One of the advantages of operating your own business is hiring family members. However, employment tax requirements for family employees may vary from those that apply to other employees. The following information may assist you in pointing out some differences to consider.
A child employed by parents
Payments for the services of a child under age 18 who works for his or her parent in a trade or business are not subject to Social Security and Medicare taxes if the trade or business is a sole proprietorship or a partnership in which each partner is a parent of the child. Refer to the “Covered services of a child” section below. Payments for the services of a child under age 21 who works for his or her parent in a trade or business are not subject to the Federal Unemployment Tax Act (FUTA) tax. Payment for the services of a child is subject to income tax withholding, regardless of age.
Covered services of a child
The wages for the services of a child are subject to income tax withholding as well as Social Security, Medicare, and FUTA taxes if he or she works for:
- A corporation, even if it is controlled by the child’s parent,
- A partnership, even if the child’s parent is a partner unless each partner is a parent of the child, or
- An estate, even if it is the estate of a deceased parent.
One spouse employed by another
A spouse is considered an employee if there is an employer/employee type of relationship, i.e., the first spouse substantially controls the business in terms of management decisions and the second spouse is under the direction and control of the first spouse. If such a relationship exists, then the second spouse is an employee subject to income tax and FICA (Social Security and Medicare) withholding. However, if the second spouse has an equal say in the affairs of the business, provides substantially equal services to the business, and contributes capital to the business, then a partnership type of relationship exists and the business’s income should be reported on Form 1065, U.S. Return of Partnership Income (PDF).
Both spouses carrying on the trade or business
On May 25, 2007, the Small Business and Work Opportunity Tax Act of 2007 was signed into law and affected changes to the treatment of qualified joint ventures of married couples not treated as partnerships. The provision is effective for taxable years beginning after December 31, 2006.
The provision generally permits a qualified joint venture whose only members are a married couple filing a joint return not to be treated as a partnership for Federal tax purposes. A qualified joint venture is a joint venture involving the conduct of a trade or business, if (1) the only members of the joint venture are a married couple who file a joint tax return, (2) both spouses materially participate in the trade or business, (3) both spouses elect to have the provision apply, and the business is co-owned by both spouses and (4) isn’t held in the name of a state law entity such as a partnership or limited liability company (LLC).
Under the provision, a qualified joint venture conducted by a married couple who file a joint return is not treated as a partnership for Federal tax purposes. All items of income, gain, loss, deduction, and credit are divided between the spouses in accordance with their respective interests in the venture. Each spouse takes into account his or her respective share of these items as a sole proprietor. Thus, it is anticipated that each spouse would account for his or her respective share on the appropriate form, such as Schedule C. For purposes of determining net earnings from self-employment, each spouse’s share of income or loss from a qualified joint venture is taken into account, just as it is for Federal income tax purposes under the provision (i.e., in accordance with their respective interests in the venture).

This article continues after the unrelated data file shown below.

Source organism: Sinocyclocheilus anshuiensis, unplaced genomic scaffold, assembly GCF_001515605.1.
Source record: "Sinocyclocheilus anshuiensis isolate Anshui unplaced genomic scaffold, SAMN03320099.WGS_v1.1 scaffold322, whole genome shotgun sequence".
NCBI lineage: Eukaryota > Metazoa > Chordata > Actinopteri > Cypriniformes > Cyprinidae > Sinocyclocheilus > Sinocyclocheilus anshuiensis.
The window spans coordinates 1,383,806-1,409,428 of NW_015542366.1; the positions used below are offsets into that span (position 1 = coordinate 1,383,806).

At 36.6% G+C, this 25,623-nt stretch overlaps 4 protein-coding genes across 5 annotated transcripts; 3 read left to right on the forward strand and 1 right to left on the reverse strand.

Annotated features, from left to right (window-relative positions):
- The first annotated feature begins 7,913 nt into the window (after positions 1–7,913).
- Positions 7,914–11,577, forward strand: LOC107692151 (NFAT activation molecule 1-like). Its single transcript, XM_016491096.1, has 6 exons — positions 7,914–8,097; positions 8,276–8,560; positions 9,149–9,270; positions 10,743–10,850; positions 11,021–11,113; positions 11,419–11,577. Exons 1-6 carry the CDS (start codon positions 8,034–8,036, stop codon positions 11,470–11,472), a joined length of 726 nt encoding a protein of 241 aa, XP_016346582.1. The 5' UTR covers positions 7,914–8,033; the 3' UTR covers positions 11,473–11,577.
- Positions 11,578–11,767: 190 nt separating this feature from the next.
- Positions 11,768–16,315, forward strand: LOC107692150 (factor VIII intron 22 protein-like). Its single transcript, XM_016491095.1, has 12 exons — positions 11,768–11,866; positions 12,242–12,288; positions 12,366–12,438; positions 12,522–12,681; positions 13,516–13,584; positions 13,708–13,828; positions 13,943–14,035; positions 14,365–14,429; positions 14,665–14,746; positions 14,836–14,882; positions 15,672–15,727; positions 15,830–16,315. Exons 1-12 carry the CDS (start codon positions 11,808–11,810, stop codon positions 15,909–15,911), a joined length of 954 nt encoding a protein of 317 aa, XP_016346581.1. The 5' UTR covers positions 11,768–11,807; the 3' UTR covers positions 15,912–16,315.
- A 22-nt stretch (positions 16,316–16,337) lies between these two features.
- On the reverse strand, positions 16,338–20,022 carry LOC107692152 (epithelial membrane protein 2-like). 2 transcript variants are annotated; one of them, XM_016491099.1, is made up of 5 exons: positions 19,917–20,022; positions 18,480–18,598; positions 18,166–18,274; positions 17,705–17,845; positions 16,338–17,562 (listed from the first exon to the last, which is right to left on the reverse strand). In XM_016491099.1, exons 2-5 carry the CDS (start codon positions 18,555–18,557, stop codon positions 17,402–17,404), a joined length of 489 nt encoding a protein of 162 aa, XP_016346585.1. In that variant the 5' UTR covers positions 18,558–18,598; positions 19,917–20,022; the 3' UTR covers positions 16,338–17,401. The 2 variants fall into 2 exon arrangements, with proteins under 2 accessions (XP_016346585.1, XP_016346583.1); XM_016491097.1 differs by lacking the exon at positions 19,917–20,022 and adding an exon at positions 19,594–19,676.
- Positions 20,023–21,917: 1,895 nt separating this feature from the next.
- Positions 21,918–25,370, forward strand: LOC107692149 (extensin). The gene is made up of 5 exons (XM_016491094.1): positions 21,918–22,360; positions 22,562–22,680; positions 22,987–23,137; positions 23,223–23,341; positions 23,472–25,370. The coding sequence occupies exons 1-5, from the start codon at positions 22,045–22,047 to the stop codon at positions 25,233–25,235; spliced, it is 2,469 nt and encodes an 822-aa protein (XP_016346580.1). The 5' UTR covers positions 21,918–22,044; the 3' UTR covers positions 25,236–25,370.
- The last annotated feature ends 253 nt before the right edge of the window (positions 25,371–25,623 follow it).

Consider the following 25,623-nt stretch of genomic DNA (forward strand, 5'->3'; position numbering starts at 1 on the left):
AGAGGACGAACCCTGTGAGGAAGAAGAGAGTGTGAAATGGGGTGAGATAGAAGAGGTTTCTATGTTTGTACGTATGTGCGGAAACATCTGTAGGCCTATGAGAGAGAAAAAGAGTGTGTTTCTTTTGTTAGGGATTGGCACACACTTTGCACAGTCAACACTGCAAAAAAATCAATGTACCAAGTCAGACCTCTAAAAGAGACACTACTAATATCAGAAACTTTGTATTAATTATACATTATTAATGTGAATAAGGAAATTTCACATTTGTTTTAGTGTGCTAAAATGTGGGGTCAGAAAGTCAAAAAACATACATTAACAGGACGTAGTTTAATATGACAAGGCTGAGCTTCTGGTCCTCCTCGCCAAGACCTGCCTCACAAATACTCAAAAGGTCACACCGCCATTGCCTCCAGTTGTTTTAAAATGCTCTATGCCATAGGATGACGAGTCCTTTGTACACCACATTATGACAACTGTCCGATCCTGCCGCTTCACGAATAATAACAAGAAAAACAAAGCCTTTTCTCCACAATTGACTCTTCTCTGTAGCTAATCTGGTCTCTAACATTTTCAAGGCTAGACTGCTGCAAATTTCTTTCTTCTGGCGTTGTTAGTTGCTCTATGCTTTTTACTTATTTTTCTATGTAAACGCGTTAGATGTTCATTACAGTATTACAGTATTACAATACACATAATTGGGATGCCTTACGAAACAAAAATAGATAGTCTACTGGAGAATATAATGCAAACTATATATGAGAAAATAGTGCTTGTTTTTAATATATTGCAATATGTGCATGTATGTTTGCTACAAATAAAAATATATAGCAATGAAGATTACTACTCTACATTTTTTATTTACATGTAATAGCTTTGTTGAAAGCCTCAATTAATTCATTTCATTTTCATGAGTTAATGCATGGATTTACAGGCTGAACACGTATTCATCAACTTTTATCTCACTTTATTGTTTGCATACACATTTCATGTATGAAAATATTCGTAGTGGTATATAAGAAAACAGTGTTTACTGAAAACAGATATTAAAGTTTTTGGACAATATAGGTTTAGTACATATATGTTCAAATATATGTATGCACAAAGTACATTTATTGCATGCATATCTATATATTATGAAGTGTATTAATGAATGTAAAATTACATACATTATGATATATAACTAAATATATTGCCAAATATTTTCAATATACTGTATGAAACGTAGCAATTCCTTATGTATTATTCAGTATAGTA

This generally does not increase the total tax on the return, but it does give each spouse credit for Social Security earnings on which retirement benefits are based. However, this may not be true if either spouse exceeds the Social Security tax limitation. Refer to Publication 334, Tax Guide for Small Business, for further information about self-employment taxes. For more information on qualified joint ventures, refer to Election for Married Couples Unincorporated Businesses.
Parent employed by child
The wages for the services of a parent employed by his or her child in a trade or business are subject to income tax withholding and Social Security and Medicare taxes. Wages paid to a parent employed by his or her child are not subject to FUTA tax, regardless of the type of services provided. For additional employment tax information, refer to Publication 15, Circular E, Employer’s Tax Guide, and Publication 51, Circular A, Agricultural Employer’s Tax Guide.
If your parent works for you in your business, the wages you pay to him or her are subject to income tax withholding and Social Security and Medicare taxes. Social Security and Medicare taxes do not apply to wages paid to your parent for services not performed in your business, but they do apply to domestic services if all the following apply:
- You employ your parent;
- You have a child or stepchild living in the home;
- You are a widow or widower, divorced, or living with a spouse, who because of a mental or physical condition, can’t care for the child or stepchild for at least 4 continuous weeks in a calendar quarter; and
- The child or stepchild is either under age 18 or requires the personal care of an adult for at least 4 continuous weeks in a calendar quarter due to a mental or physical condition.